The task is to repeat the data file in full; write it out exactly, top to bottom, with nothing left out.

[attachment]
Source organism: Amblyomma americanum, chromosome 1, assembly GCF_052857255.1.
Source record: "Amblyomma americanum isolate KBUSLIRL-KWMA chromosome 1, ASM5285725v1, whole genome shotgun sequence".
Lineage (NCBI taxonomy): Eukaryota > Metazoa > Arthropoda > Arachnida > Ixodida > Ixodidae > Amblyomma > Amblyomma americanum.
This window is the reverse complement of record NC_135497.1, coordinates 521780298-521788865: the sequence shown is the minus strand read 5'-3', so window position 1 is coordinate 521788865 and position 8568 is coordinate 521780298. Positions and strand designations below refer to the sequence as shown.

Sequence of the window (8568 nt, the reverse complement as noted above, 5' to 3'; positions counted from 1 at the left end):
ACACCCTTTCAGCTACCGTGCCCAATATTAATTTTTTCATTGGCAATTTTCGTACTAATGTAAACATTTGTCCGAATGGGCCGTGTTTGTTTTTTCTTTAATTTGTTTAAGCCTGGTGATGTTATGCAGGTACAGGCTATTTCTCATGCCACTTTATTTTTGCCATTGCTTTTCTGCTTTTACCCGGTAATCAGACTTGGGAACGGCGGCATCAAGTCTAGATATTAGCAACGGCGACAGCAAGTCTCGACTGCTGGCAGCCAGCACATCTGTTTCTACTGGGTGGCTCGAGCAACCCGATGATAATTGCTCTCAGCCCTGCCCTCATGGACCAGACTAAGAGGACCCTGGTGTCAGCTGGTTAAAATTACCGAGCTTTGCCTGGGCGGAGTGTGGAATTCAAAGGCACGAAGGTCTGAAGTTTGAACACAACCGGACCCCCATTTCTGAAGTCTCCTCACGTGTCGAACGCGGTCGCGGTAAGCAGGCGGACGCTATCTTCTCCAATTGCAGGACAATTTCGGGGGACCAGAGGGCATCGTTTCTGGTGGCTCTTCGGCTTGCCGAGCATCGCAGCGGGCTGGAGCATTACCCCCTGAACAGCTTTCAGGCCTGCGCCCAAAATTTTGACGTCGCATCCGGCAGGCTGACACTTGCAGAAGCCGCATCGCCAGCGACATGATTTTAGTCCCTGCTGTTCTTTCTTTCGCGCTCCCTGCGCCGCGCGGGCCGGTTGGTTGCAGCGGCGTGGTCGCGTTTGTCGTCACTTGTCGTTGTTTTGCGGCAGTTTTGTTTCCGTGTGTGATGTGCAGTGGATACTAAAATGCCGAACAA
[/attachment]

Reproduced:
Source organism: Amblyomma americanum, chromosome 1, assembly GCF_052857255.1.
Source record: "Amblyomma americanum isolate KBUSLIRL-KWMA chromosome 1, ASM5285725v1, whole genome shotgun sequence".
Lineage (NCBI taxonomy): Eukaryota > Metazoa > Arthropoda > Arachnida > Ixodida > Ixodidae > Amblyomma > Amblyomma americanum.
This window is the reverse complement of record NC_135497.1, coordinates 521780298-521788865: the sequence shown is the minus strand read 5'-3', so window position 1 is coordinate 521788865 and position 8568 is coordinate 521780298. Positions and strand designations below refer to the sequence as shown.

Sequence of the window (8568 nt, the reverse complement as noted above, 5' to 3'; positions counted from 1 at the left end):
ACACCCTTTCAGCTACCGTGCCCAATATTAATTTTTTCATTGGCAATTTTCGTACTAATGTAAACATTTGTCCGAATGGGCCGTGTTTGTTTTTTCTTTAATTTGTTTAAGCCTGGTGATGTTATGCAGGTACAGGCTATTTCTCATGCCACTTTATTTTTGCCATTGCTTTTCTGCTTTTACCCGGTAATCAGACTTGGGAACGGCGGCATCAAGTCTAGATATTAGCAACGGCGACAGCAAGTCTCGACTGCTGGCAGCCAGCACATCTGTTTCTACTGGGTGGCTCGAGCAACCCGATGATAATTGCTCTCAGCCCTGCCCTCATGGACCAGACTAAGAGGACCCTGGTGTCAGCTGGTTAAAATTACCGAGCTTTGCCTGGGCGGAGTGTGGAATTCAAAGGCACGAAGGTCTGAAGTTTGAACACAACCGGACCCCCATTTCTGAAGTCTCCTCACGTGTCGAACGCGGTCGCGGTAAGCAGGCGGACGCTATCTTCTCCAATTGCAGGACAATTTCGGGGGACCAGAGGGCATCGTTTCTGGTGGCTCTTCGGCTTGCCGAGCATCGCAGCGGGCTGGAGCATTACCCCCTGAACAGCTTTCAGGCCTGCGCCCAAAATTTTGACGTCGCATCCGGCAGGCTGACACTTGCAGAAGCCGCATCGCCAGCGACATGATTTTAGTCCCTGCTGTTCTTTCTTTCGCGCTCCCTGCGCCGCGCGGGCCGGTTGGTTGCAGCGGCGTGGTCGCGTTTGTCGTCACTTGTCGTTGTTTTGCGGCAGTTTTGTTTCCGTGTGTGATGTGCAGTGGATACTAAAATGCCGAACAA